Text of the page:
Loading
Search
NEWS STORIES

Board chair: Lynne mining 'off the table' after convincing referendum vote TuesdaySubmitted: 11/07/2018
Story By Ben Meyer

Board chair: Lynne mining 'off the table' after convincing referendum vote Tuesday
ONEIDA COUNTY - The Oneida County Board Chair used the term "off the table" to describe metallic mining in the town of Lynne going forward.

Nearly two-thirds of the county said "no" to mining exploration in an advisory referendum question on Tuesday.

The county board doesn't have to follow the wishes of voters in the referendum. But Chair Dave Hintz now calls the chances of the board moving forward on mining "remote."

"The answer was not yes. The answer was no," Hintz said Wednesday. "So, we will not go through that due diligence process, which means mining of the Lynne property is off the table, not on our agenda at this point."


The Lynne ore deposit contains valuable minerals below county-owned land in western Oneida County. Mining companies have showed interest for years. But it's also near the Willow Flowage, a major water resource in the county.

This year, the county board put the referendum question asking about mining on the November ballot.

"We would like to put this thing to bed for quite a while," said Jeff Brown, a Lynne resident and member of the Protect the Willow anti-mining group.

Brown calls the group a team of political "rookies." But nearly 12,000 Oneida County voters agreed with the group's message on Tuesday. Sixty-two percent of the county voted "no."

"The people across the board, Republicans and Democrats, have said, 'It doesn't matter what party we're at, we don't want a mine in Oneida County on the county forest land,'" Brown said.

Hintz admitted the board could act against the wishes of the voters, but said it wasn't likely.

"I think it's a remote possibility. I do not give that a strong chance of success," he said.

"We don't have a social license to lease our public lands in the town of Lynne for mining. I hope that our county board will listen to what their constituency has made clear," said Pete Zambon, who handled communications and coordinated canvasses for Protect the Willow.

The Lac du Flambeau Tribe also fought hard for a "no" vote, on the ground and through television commercials.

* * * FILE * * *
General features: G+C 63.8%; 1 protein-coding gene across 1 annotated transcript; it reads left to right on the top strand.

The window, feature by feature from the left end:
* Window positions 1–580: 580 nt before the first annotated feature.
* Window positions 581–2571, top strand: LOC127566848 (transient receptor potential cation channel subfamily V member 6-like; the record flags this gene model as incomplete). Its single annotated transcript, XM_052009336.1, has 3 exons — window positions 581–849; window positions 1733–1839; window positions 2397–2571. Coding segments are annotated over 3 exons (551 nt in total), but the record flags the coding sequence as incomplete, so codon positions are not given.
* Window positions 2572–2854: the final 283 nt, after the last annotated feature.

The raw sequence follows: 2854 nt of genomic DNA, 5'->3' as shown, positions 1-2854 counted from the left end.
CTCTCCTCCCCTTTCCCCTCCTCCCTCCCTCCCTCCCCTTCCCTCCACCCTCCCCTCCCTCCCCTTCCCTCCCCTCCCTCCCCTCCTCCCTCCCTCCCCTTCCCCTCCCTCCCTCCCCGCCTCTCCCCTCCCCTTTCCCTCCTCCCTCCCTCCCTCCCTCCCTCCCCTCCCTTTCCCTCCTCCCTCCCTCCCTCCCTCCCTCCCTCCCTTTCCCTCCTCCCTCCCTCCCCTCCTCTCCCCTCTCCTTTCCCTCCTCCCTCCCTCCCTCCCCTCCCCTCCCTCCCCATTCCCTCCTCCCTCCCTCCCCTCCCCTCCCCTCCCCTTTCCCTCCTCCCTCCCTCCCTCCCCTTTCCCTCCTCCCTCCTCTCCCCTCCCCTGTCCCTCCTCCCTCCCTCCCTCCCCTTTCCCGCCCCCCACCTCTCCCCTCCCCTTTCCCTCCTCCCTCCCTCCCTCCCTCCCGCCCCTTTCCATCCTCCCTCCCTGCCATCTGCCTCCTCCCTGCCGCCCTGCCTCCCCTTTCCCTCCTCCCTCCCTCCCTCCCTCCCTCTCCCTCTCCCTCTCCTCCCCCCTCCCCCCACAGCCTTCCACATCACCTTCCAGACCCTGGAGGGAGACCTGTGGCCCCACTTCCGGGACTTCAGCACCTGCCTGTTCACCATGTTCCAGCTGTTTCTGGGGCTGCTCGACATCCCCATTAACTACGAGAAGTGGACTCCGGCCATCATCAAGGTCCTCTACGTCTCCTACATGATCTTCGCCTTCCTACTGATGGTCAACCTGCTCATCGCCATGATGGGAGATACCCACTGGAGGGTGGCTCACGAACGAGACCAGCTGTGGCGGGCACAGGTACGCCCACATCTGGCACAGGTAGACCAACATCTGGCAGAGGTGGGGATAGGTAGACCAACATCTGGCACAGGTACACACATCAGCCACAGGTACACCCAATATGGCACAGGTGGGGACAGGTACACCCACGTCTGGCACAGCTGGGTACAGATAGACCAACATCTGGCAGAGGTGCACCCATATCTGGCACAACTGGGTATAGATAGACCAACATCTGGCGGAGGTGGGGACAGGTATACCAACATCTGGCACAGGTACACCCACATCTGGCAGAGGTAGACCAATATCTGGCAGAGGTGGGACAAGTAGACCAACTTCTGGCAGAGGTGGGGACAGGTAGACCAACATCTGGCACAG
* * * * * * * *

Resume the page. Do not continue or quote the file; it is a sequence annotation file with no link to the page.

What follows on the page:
"I think the people have spoken loud and clear," said tribal president Joseph Wildcat Sr. "A lot of the tribal community is happy, and also, I think, the residents of an area like the Willow. We're all trying to protect the resources."

Hintz said he was most impressed by the Oneida County turnout. More than 19,000 people voted on the mining question.

Text Size: + Increase | Decrease -
| Print Story | Email Story
Sponsored in part by HodagSports.com





 IN OTHER NEWS

NEW YORK - The day after Donald Trump's election in November 2016, the American Civil Liberties Union posted a message to him on its website: "See you in court."

+ Read More

MADISON - An oversight board is considering firing Milwaukee Police Chief Alfonso Morales after he ordered officers to use tear gas to break up protests over George Floyd's death, the last straw for members upset with how the chief has handled incidents since the arrest of Milwaukee Bucks player Sterling Brown in 2018.

+ Read More

DETROIT - Joe Biden's Democratic presidential campaign has launched a new national ad focused on Black Americans, urging them to stand up to President Donald Trump the way their ancestors stood up to "violent racists of a generation ago."

+ Read More

THREE LAKES - On Thursday, August 20th starting at 10:00 AM the Demmer Library will be giving away 100 trees.

+ Read More

- Wisconsin Safety Council announced on Thursday that its 78th Annual Conference would be held virtually on Sept. 1 & 2. The conference - planned to be hosted in Wisconsin Dells - was moved to a virtual event following feedback from members and out of an abundance of caution surrounding COVID-19.

+ Read More

Play Video

THREE LAKES -

Students and parents have been patiently waiting to hear from local school districts on what classes will look like in the fall.

Last night, the Three Lakes School District flipped the script, they instead took questions from community members to hear their concerns.

Educating is a stressful job, now imagine trying to plan a school year around a global pandemic, and combine that with answering questions from nearly 130 parents in one night. That's a day in Teri Maney's shoes.

"It was truly a listening session...this was laying the groundwork so people have an idea of what we're planning and thinking about at the district," Maney said. 

 Those plans primarily aim to have students back in the classroom full time.

 "That would be our goal to return on site five days a week," she added. 

But with COVID-19 showing no signs of letting up in the U.S. backup plans will be in place for any changes.

"Our next level would be a blended approach," Maney added, "We're keeping our primary focus on elementary students being on site and that might mean for our junior high and high school, a little shift of scheduling."

Three Lakes would then approach any positive cases in the district through guidelines from Oneida and Vilas county health officials.

"We also have a plan for if we would have a positive identification in a grade level, or a teacher, or if there's a teacher. We would not want to shut down the entire district," Maney explained. 

But if things don't go as planned, Three Lakes will be fully prepared for online classes.

"The last level, level four, that would be fully remote instruction."

The school board will vote on Monday night at 6:30 whether or not they will continue with the district's plan. 


+ Read More

- Facebook's Instagram is officially launching its answer to the hit short video app TikTok - Instagram Reels.

+ Read More
+ More General News
Search: